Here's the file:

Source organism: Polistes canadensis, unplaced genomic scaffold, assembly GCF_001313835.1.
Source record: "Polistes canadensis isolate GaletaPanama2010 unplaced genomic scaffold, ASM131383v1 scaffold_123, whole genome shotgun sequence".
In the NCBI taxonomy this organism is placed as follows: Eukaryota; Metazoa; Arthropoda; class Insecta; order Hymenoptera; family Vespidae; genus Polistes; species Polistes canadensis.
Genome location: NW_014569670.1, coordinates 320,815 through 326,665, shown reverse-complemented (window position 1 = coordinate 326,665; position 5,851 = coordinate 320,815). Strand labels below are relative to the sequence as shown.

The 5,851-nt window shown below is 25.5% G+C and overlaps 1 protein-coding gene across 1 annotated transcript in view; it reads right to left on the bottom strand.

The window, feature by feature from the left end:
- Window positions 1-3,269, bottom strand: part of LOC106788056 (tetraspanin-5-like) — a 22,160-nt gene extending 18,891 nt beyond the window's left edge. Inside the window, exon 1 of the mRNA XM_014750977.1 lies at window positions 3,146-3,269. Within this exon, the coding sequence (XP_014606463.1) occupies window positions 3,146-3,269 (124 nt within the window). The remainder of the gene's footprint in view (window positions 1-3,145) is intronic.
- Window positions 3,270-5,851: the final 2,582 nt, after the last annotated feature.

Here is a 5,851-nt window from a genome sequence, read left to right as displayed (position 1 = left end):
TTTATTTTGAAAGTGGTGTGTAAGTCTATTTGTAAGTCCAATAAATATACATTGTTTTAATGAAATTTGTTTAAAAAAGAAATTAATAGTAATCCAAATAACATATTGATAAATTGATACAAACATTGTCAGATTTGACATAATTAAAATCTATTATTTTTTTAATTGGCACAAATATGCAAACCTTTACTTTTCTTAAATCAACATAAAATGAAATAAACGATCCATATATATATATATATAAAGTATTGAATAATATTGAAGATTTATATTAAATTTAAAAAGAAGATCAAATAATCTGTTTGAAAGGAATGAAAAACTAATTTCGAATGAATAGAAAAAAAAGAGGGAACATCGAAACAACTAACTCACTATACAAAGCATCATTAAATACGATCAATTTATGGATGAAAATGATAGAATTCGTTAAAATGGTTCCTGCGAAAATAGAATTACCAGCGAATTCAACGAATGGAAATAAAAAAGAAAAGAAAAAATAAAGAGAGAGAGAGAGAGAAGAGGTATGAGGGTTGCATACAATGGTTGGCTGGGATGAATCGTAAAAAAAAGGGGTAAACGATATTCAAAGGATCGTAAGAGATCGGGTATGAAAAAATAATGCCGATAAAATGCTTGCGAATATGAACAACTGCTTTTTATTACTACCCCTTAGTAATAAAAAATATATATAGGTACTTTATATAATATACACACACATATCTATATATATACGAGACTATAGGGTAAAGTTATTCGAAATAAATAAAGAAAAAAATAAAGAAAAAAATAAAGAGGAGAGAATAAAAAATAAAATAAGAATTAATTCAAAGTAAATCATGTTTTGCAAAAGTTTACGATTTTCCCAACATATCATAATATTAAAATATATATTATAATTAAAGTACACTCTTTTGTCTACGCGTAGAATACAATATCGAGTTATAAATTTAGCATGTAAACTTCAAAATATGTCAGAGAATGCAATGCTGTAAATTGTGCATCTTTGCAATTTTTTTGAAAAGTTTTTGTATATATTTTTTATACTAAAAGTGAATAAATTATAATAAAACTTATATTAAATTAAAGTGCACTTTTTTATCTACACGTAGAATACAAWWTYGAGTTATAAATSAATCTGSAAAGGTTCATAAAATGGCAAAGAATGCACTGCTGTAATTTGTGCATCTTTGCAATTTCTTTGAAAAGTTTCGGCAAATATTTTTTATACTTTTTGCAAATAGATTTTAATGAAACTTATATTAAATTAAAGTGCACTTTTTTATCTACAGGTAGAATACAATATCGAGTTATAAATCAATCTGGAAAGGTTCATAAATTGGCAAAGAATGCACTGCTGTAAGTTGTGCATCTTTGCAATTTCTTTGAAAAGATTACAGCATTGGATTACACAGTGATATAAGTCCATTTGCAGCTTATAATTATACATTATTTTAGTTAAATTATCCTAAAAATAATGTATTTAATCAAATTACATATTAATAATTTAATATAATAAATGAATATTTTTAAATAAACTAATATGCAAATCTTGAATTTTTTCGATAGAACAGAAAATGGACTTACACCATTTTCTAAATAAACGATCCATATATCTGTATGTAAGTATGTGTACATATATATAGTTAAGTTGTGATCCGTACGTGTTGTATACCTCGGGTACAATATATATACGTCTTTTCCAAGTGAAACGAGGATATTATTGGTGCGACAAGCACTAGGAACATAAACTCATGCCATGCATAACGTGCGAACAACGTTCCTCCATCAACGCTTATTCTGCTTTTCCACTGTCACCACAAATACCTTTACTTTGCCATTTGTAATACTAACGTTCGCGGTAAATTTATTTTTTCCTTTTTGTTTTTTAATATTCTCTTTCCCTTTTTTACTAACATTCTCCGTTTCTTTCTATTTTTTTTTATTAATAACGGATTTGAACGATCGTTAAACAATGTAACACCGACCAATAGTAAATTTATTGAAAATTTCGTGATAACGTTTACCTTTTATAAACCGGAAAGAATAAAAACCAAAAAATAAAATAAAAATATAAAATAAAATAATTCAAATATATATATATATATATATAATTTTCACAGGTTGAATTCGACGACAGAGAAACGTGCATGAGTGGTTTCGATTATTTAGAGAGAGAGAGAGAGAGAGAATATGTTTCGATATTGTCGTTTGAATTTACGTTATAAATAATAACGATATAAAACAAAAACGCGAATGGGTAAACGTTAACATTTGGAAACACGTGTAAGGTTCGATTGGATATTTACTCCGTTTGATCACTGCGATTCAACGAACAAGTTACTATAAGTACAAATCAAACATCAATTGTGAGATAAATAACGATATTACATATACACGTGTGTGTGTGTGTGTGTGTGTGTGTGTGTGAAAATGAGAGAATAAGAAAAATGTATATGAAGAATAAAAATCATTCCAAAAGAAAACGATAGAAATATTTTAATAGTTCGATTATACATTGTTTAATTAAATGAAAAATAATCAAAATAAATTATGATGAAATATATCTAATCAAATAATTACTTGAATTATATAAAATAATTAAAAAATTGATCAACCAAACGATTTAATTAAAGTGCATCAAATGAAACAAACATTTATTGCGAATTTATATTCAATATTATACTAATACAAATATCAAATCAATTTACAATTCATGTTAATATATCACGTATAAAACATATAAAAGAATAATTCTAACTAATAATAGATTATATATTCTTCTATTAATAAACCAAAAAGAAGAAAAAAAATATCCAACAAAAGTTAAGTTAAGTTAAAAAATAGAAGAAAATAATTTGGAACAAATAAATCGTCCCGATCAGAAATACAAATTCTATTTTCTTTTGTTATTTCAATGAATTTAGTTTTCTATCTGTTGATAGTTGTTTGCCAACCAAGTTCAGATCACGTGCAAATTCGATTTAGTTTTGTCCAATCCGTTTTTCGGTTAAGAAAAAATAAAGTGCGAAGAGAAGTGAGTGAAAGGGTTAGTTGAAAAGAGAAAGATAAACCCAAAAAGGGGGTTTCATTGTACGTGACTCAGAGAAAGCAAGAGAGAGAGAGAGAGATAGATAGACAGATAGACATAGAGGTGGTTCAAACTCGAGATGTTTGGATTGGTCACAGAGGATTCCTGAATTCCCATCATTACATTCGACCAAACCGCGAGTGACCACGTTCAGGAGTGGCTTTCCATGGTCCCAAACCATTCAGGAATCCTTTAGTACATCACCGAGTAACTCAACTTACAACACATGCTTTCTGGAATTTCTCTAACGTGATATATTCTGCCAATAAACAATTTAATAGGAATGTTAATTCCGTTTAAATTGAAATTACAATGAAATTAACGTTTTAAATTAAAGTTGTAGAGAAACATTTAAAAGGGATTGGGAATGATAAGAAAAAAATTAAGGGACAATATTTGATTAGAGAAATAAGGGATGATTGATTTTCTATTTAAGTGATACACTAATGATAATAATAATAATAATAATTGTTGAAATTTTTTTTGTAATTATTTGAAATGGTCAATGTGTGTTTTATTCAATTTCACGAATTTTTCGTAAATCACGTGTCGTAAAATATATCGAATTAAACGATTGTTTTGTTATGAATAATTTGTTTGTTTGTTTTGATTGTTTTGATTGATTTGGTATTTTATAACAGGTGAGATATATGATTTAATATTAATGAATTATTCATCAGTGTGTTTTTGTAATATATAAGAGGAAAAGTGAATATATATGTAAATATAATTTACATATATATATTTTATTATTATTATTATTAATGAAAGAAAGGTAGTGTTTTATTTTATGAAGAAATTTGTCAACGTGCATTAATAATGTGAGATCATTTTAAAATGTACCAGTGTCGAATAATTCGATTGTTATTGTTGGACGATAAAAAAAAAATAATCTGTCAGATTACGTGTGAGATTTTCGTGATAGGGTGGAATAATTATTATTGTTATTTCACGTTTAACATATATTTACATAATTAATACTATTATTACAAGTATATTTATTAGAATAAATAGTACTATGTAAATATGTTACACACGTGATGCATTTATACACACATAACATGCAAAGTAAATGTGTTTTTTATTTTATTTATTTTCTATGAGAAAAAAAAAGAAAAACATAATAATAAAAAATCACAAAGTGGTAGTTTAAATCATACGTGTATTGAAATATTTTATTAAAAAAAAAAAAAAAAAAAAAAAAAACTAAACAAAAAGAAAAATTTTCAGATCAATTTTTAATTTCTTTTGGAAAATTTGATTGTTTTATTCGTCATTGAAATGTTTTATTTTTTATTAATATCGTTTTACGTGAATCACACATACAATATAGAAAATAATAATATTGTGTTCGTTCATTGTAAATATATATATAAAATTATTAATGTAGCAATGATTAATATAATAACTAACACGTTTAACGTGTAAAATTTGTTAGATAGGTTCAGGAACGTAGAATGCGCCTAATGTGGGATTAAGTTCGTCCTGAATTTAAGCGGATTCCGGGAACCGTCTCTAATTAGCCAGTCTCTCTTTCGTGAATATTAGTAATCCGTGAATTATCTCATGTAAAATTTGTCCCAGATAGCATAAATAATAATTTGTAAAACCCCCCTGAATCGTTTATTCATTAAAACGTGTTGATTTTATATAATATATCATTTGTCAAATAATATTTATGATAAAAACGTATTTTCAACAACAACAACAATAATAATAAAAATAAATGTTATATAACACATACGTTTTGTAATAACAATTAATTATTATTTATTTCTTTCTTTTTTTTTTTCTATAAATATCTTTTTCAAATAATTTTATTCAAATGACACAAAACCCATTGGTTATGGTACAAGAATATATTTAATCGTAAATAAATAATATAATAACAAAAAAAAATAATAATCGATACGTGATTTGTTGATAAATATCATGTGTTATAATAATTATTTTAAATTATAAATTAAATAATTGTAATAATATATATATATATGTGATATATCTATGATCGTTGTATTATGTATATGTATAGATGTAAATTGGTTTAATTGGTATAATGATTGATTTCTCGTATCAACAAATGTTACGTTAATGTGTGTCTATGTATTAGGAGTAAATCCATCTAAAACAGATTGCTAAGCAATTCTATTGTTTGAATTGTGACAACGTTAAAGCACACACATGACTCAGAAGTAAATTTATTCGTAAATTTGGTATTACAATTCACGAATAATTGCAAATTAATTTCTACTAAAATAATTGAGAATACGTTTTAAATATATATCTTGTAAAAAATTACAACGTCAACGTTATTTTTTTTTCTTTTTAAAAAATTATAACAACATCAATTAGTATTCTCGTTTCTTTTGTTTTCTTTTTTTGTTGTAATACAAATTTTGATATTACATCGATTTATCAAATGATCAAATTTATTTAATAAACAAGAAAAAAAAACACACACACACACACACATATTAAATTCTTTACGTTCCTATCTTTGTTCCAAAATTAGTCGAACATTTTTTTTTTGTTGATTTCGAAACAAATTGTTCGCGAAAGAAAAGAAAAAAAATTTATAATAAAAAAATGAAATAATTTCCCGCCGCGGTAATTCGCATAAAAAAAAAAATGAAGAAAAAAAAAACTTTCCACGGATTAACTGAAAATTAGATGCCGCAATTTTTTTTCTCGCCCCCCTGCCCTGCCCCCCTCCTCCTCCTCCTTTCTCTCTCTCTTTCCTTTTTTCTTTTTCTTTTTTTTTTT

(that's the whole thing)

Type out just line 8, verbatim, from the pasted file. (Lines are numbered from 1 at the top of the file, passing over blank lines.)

- Window positions 3,270-5,851: the final 2,582 nt, after the last annotated feature.